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Laparoscopic Management of Ovarian Diseases

Most ovarian abnormalities can be managed la­paroscopically. First laparoscopic salpingo-oophorectomy was performed by Semm in 1984. He reported his experience with a laparoscopic approach to oophorectomy and sal­pingo-oophorectomy.

Figure: Laparoscopic Oophorectomy using bipolar

Laparos­copy may be an alternative of hysterectomy and more conservative management of pain caused by adnexal disease can be performed. If necessary, oophorectomy can be performed laparoscopically with a short hospital stay and recovery period at a later date.

Laparoscopic Anatomy

Figure: Anatomy of Ovary

The ovaries are seen clearly by laparoscope because of their whiteness and knobby texture. It is seen more clearly if uterine manipulator is used and uterus is pushed towards anterior abdominal wall. Ovaries hang own in the laparoscopic field. A normal ovary is almond shaped, and approximately 3cm in its greatest diameter. 

Figure: Normal Pelvis

The ovarian ligaments run from the ovaries to the lateral border of the uterus. Ovary is attached to the pelvic side wall with infundibulopelvic ligament, which carries ovarian artery. One of the common mistakes is injury of the ureter during dissection of the infundibulopelvic ligament. If the uterus is deviated to the contralateral side with the help of uterine manipulator infundibulopelvic ligament is spread out and a pelvic side wall triangle is created. The base of this triangle is the round ligament, the medial side is the infundibulopelvic ligament, and the lateral side is the external iliac artery. The apex of this triangle is the point at which the infundibulopelvic ligament crosses the external iliac artery. The ovarian arteries arise from the aorta to descend lateral to the ureter and genitofemoral nerve. The artery and accompanying vein cross over the external and internal iliac vessels to enter the pelvis. The left ovarian vein joins the left renal vein and right ovarian vein joins the inferior vena cava.

Laparoscopic Management of Ovarian Cyst

Ovarian cysts are sacs filled with fluid or a semisolid material that develops on or within the ovary. Surgery is indicated if the growth is larger than 4 in (10 cm), complex, growing, persistent, solid and irregularly shaped, on both ovaries, or causes pain or other symptoms. Laparoscopic management of ovarian cyst de­pends on the patient's age, pelvic examination, sonographic images, and serum markers. A large, solid, fixed, or irregular adnexal mass accompa­nied by ascites is suspicious for malignancy. Cul-de-sac modularity, ascites, cystic ad­nexal structures, and fixed adnexae occur with endometriosis and ovarian malignancy. Before selecting any case for laparoscopy, Ca-125 an ovarian cancer marker should be estimated, that may help to identify cancerous cysts in older women. Although ovarian neoplasms can occur at any age, the risk of malignancy is highest during prepu­berty and menopause. Malignancy is not the only concern in managing an ovarian cyst. Patients who wish to preserve their reproductive organ should have the least aggres­sive therapy. In a postmenopausal patient whose fam­ily has a history of ovarian cancer, CA-125 levels may help to detect it in the early stages. However, surgeon should keep in mind that many benign gynecologic disorders are also associated with elevated CA-125 levels, including fibroid uterus, endometriosis, and salpingitis that could lead to unnecessary concern and intervention. Because the risk of malignancy is relatively low in young women, preoperative evaluation should include a history and physical examination. Pelvic ultrasound should be performed to evaluate both ovaries to rule out bilateral endometriomas or teratoma. Hormone levels (such as LH, FSH, estradiol, and testosterone) may be checked to evaluate for associated hormonal conditions. The persistent ovarian cysts must be treated surgically, and evolving laparoscopic tech­nology has enabled endoscopic management of most of them. Although most are benign, the possi­bility of malignancy usually requires a laparotomy using a midline incision. Oral contraceptives have been prescribed for some small cystic adnexal masses in reproductive-aged women on the assumption that decreasing gonadotropin stimulation to a func­tional cyst will hasten its resolution. Either danazol (800 mg/d) or oral contraceptive pills with 50 pg estrogen are advised for any cyst suspected of being functional.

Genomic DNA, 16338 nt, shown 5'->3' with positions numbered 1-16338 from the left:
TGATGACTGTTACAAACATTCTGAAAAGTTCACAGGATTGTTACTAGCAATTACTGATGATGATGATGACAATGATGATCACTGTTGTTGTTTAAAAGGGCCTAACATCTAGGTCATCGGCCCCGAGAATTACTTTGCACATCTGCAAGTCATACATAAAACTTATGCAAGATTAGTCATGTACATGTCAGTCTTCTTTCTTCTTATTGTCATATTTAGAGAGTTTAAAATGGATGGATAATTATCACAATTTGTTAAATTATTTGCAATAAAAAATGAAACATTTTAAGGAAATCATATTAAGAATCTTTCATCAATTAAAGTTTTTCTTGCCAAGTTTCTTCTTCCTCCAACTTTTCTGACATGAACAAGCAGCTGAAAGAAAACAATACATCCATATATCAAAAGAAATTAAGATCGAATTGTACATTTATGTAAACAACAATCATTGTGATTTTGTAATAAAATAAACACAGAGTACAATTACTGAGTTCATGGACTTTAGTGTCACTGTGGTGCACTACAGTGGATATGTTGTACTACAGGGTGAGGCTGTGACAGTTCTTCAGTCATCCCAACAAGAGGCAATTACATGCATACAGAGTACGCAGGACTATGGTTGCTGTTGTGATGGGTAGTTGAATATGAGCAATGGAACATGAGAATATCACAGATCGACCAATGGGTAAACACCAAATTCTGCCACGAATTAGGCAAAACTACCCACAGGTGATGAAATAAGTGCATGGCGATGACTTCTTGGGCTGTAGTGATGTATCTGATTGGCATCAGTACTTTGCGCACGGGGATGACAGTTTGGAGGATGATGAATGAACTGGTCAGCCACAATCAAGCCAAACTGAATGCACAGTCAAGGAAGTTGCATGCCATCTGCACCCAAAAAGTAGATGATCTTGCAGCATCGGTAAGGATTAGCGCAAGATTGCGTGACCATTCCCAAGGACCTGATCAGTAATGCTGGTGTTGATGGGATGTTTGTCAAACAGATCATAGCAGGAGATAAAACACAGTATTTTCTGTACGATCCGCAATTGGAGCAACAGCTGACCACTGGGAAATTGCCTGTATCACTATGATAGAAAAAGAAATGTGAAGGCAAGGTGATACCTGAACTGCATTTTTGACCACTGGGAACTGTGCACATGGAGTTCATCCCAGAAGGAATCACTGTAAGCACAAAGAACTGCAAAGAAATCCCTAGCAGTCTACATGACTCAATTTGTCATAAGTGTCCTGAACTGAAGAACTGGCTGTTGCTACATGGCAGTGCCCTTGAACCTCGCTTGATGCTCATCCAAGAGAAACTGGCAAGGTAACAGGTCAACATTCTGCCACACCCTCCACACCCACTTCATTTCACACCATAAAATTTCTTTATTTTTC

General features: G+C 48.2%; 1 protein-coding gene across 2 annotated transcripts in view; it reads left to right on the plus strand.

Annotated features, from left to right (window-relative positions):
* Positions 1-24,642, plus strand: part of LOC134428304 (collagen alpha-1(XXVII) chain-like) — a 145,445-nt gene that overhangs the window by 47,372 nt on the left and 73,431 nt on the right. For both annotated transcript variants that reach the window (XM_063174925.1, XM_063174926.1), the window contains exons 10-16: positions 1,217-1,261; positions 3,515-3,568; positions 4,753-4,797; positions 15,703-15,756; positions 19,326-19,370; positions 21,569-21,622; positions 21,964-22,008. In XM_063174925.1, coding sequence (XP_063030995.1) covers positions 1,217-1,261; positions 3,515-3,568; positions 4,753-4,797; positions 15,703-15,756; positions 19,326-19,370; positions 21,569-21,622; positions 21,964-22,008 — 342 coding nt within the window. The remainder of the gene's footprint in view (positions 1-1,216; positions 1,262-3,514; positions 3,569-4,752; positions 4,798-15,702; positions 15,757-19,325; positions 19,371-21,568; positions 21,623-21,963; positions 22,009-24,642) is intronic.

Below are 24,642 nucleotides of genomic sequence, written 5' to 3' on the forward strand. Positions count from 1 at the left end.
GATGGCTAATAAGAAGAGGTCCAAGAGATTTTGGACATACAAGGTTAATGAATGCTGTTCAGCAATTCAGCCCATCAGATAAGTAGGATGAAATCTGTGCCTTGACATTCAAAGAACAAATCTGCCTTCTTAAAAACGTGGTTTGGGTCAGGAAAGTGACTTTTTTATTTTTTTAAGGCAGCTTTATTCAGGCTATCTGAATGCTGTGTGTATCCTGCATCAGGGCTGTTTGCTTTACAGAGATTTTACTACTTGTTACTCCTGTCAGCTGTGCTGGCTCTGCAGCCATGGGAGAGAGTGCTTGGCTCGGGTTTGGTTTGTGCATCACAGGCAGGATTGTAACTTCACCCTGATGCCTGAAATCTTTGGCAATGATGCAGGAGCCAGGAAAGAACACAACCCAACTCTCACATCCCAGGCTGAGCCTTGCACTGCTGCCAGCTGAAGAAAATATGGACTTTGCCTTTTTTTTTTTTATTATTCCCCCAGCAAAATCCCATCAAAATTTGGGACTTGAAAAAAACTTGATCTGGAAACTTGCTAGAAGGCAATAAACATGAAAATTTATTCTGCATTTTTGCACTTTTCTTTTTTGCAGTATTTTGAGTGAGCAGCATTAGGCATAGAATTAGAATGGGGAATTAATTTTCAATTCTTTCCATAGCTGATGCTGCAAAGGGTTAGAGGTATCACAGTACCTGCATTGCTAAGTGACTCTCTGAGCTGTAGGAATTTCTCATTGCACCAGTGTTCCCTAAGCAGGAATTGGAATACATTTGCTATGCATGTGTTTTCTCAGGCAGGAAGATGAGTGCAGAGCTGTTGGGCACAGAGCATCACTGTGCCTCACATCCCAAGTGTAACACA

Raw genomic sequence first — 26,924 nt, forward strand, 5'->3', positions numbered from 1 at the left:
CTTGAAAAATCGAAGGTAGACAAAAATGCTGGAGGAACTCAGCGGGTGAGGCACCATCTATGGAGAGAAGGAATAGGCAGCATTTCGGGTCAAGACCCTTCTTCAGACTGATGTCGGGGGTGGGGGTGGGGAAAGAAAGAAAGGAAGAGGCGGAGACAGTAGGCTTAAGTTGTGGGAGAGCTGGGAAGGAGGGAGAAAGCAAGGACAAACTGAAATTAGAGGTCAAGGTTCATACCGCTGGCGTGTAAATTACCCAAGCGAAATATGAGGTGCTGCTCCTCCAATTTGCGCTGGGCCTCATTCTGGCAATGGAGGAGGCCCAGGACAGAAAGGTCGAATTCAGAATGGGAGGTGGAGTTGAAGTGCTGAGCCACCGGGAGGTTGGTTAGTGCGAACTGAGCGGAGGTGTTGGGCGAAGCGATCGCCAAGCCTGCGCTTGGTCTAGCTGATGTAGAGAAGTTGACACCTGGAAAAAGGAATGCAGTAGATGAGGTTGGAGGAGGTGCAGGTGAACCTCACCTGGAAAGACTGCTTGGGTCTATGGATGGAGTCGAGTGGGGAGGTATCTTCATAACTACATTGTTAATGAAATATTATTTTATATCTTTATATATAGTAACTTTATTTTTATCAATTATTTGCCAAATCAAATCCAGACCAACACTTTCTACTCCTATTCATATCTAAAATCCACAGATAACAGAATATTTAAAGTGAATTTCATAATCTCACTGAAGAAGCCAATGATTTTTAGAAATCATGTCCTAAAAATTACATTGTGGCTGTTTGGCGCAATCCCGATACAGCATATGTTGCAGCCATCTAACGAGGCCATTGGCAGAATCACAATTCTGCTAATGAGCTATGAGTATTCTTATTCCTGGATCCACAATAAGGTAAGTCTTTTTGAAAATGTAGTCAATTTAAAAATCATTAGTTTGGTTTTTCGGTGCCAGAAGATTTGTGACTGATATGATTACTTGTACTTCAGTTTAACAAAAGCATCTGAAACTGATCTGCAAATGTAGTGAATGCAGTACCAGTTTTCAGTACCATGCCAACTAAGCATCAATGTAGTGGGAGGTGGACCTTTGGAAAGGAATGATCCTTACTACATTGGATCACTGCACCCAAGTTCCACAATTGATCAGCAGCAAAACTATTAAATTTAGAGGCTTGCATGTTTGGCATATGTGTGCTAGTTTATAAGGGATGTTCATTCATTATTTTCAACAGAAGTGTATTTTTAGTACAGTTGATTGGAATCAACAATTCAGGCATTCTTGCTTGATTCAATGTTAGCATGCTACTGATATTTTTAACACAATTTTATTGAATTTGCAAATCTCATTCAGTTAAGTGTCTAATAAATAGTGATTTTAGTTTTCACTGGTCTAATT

Laparoscopic Anatomy:

Crossing the true brim of pelvis following important tubular structures are found: The round ligament of the uterus, the infundibulopelvic ligament, which contains the gonadal vessels and the ureter. The ovaries and fallopian tube is found between the round ligament and the infundibulopelvic ligament. The ovaries are seen clearly by laparoscope because of their whiteness and knobby texture. It is seen more clearly if uterine manipulator is used and uterus is pushed towards anterior abdominal wall. Ovaries hang own in the laparoscopic field. A normal ovary is almond shaped, and approximately 3cm in its greatest diameter. The ovarian ligaments run from the ovaries to the lateral border of the uterus. Ovary is attached to the pelvic side wall with infundibulopelvic ligament, which carries ovarian artery. One of the common mistakes is injury of the ureter during dissection of the infundibulopelvic ligament. If the uterus is deviated to the contralateral side with the help of uterine manipulator infundibulopelvic ligament is spread out and a pelvic side wall triangle is created. The base of this triangle is the round ligament, the medial side is the infundibulopelvic ligament, and the lateral side is the external iliac artery. The apex of this triangle is the point at which the infundibulopelvic ligament crosses the external iliac artery